why all the fuss?  Simply this.  It is the Word of God.  The prophetic portions of Scripture involve a large percentage of its content.  It was inspired by the Holy Spirit.  It is important.

Now, I don’t agree with those who spend all their time there.  There are some who, every time someone important sneezes in the Middle East, they rush to the Scripture to see what’s being fulfilled.  Ministries are built on this.  Neither do I agree with the “popularization” of it in movies and books which can’t possibly portray what will happen.

But we should know something about what the Bible says about the future because that where we’re all headed.  Cf. 2 Peter 3:11.

As I read over this post, I see places where much more could be said.  For anyone who might be interested in a thorough and excellent treatment of the subject, I highly recommend Alva J. McClain’s “The Greatness of the Kingdom.”  I’ve made no attempt to make an “exact” chronology of prophecy.  I’m not sure that’s entirely possibly.  People get into trouble when they try to fit all the details of Scripture into where they think they should go.  I expect when all is said and done that all the “schools of prophetic thought” will discover they were wrong in some areas.  This leads me to the final thought of Zechariah 14.

In that day there shall no longer be a Canaanite in the house of the LORD.

This seems to be a strange ending to the thoughts of worship and holiness that precede it.  Well, who were the Canaanites?  They were the original inhabitants of the land of promise, who, because of their sin and depravity, were to be destroyed in judgment.  Some escaped this judgment through deceit, – the Gibeonites, Joshua 9, and others simply because Israel was disobedient.  The point is that there will be people who won’t be included in the blessings Zechariah wrote about.

Our Lord agreed.  In Matthew 7:21-23, He said, Not everyone who says to Me, ‘Lord, Lord,’ shall enter the kingdom of heaven, but he who does the will of My Father in heaven.  Many will say to Me in that day, ‘Lord, Lord, have we not prophesied in Your name, cast out demons in your name, and done many wonders in Your name?  And then I will declare to them, ‘I never knew you; depart from Me, you who practice lawlessness!’  This should be a sobering thought.  Some who have been active in “serving the Lord” will be excluded from eternal blessing.  But why?  Read the statement over again.  It’s all about “them:” “what WE have done.”  Nothing about what the Lord has done.

Oh, listen.  There are many who will be astonished beyond words at their being rejected by the Lord.  Jesus mentioned “the will of My Father in heaven.”  What is that “will”?  Listen to our Lord in John 6:40, “…this is the will of Him who sent Me, that everyone who sees the Son and believes in Him may have everlasting life….”  Don’t mistake that “may” as being uncertain.  It speaks of purpose.  And don’t believe that one actually has to “see” the Son, as in some vision.  We see Him by faith.  Him, and Him alone, as the Savior of our souls.  It isn’t Christ and the Church, Christ and baptism, …and the Sabbath, …and good works, … and keeping the Law, and….  The list goes on and on.  Some of these may have their place, AFTER the Lord alone has saved us, but never in order to get Him to save us.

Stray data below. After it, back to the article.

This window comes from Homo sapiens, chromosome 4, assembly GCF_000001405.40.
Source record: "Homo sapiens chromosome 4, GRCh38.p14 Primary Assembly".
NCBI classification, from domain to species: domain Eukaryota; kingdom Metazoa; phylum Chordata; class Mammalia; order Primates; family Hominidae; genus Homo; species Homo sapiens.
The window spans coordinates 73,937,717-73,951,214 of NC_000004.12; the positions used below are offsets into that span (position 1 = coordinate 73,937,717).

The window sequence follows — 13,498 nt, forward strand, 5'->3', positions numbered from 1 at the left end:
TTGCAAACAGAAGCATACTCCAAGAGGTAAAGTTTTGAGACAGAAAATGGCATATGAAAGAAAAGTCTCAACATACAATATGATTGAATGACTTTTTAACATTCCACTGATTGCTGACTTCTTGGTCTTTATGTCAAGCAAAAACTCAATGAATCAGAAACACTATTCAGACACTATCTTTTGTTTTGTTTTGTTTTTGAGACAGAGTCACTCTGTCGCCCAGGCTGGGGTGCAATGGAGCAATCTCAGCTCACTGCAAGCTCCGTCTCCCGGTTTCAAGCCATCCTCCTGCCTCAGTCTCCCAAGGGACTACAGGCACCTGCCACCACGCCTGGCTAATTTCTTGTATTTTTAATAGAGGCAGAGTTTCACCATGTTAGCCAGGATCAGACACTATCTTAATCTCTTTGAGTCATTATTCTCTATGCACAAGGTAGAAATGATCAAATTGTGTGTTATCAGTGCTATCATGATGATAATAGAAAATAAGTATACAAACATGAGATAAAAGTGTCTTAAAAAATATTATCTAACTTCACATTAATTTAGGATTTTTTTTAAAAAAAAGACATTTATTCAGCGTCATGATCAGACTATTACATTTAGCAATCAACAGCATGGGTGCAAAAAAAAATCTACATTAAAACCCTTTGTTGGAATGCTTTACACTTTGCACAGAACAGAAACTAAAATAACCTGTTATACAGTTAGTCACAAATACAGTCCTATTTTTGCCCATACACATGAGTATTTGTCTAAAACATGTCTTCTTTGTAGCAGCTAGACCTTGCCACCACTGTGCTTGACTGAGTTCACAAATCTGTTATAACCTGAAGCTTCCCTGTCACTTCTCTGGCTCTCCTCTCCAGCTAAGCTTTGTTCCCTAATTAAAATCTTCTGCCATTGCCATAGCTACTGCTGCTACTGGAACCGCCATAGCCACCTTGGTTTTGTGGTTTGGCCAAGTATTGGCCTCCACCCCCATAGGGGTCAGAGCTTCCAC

Oh, that none who read these words may be among that group on that sad day.

Just A Piece of Wood

Hezekiah “…broke in pieces the brass serpent which Moses had made; for until those the days the children of Israel burned incense to it, and he called it Nehushtan (a piece of brass)” 2 Kings 18:4 (NKJV).

Nearly 700 years (!) earlier, Moses had made this brass serpent in accord with God’s instruction, Numbers 21:1-9.  The people has sinned against God, and poisonous serpents had come among them as judgment.  Those who looked on this serpent of brass held aloft on a pole were healed.  The Lord Jesus, in John 3:14-15, taught that this incident was a picture of His own coming death and of the salvation of sinners.

By Hezekiah’s time, the brass serpent had become an object of superstition, as if it had the power to heal.  How do you suppose the people felt about this destruction?

We wonder what would happen if, some Sunday morning, a pastor holding up a wooden cross would stand before his people and, while announcing, “This is just a piece of wood,” would break it into pieces.  It might depend on the church, but we suspect that a ripple of shock might sweep through the congregation, much like the shock that followed when a priest tore up a picture of Pope Benedict after Benedict had announced his retirement from the papacy.

We’re so used to hearing about “the cross”.  But the cross itself has no more power to save than did that brass serpent of old.  Even the cross upon which Jesus died was “just a piece of wood.”  Other men, before and after, may have died on that same piece of wood.  Their deaths had no meaning.  Why did Jesus’?  Scripture gives three reasons.

1.  The death of Jesus was a SACRIFICE.  From the very first, sin has brought death.  Even Adam and Eve were taught this.  Death had been promised them “the day” they ate of the tree of the knowledge of good and evil.  Yet they did not die that “day”.  Instead, animals died and Adam and Eve were clothed with their skins, Genesis 2, 3.  We can’t greatly enter into this teaching, but every time an Israelite brought an animal to the altar, he put his hand on its head.  This was a symbolic confession that he deserved to die, but the sacrifice of the animal meant that he could continue to live.  So Jesus came to “put away sin by the sacrifice of Himself,” Hebrews 9:26.  We live because of the sacrifice of Jesus.